The day wears on and Robert is growing tired of being on his feet. In the middle of the afternoon he makes another mug of tea and sits behind his desk, surveying his small kingdom as the flow of customers slows to a trickle and eventually stops. The families visiting the town for the day pack up their cars and drive home, Young couples head indoors to get ready for the Saturday night ahead and the older folk finish up their shopping and start thinking about their dinners.
A few stragglers pop in before closing time to search for a quick bargain and some of Robert’s friends come to wish him well.
There aren’t many books left now, Robert has let the stock dwindle over the past month. He had hoped that they would all be gone by the end of the day and it makes him unbearably sad to box up the remaining volumes. In a separate box he places his last few possessions; everything else he owns is either in storage or already at his niece’s house. Her guest bedroom would be his home for a month or so until the retirement apartment he had bought is ready.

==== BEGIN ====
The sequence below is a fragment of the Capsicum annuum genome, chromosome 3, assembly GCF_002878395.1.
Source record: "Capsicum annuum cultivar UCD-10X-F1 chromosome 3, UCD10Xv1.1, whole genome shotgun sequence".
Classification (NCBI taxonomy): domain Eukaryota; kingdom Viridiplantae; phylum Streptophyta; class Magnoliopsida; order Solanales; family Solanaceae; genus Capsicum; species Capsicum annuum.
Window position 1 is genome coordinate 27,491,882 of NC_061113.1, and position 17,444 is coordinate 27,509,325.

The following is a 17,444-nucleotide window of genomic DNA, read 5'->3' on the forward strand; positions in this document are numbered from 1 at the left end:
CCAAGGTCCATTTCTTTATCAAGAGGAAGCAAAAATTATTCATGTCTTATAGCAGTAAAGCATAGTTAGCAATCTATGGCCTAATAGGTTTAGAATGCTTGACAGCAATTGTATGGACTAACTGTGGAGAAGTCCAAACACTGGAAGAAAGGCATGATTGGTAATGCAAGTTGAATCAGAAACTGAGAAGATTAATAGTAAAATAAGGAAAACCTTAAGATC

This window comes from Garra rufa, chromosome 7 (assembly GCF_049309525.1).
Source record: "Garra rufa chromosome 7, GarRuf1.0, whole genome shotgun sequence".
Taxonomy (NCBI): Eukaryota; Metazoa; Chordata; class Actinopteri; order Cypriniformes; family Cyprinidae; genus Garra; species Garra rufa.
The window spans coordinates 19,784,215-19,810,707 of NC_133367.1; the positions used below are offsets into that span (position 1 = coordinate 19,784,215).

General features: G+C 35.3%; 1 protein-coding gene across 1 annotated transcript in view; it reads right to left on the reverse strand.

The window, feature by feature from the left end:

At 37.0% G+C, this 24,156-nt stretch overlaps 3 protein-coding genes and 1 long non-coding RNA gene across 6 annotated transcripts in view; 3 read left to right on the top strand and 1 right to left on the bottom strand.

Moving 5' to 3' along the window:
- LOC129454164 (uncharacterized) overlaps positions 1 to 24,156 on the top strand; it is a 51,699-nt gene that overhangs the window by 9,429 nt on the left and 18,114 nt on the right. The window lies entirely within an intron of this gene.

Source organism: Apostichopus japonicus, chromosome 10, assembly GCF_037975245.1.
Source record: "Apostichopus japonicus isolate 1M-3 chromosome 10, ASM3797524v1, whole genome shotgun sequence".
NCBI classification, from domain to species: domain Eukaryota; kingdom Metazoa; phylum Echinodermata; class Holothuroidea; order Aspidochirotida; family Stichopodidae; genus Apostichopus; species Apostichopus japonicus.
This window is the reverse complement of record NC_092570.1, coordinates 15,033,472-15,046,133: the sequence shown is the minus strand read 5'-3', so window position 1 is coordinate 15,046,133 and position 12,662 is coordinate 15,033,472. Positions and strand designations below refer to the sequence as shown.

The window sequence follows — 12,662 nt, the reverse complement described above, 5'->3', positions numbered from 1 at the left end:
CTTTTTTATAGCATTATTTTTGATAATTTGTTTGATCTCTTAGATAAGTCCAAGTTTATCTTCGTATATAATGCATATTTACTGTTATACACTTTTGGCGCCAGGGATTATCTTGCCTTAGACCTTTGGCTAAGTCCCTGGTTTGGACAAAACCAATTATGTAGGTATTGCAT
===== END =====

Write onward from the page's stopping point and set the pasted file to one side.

His niece’s car is on the street outside the shop and a man from the council hovers anxiously in the doorway. Robert lifts the box containing his belongings and walks to the door; he switches off the light for the last time and turns to look into the shop.
‘Grant me strength to accept the things I can not change.’ He whispers.
The council worker gives Robert a sideways glance and holds his hand out. Robert locks the door and puts the key in the man’s open palm.
As Robert’s niece drives them away he looks back sadly. He held out longer than any other shop on his block but he is an old man now and hasn’t the strength to fight anymore.
Always interested to know what people think, good or bad.
The whole thing be purchased from the kindle store here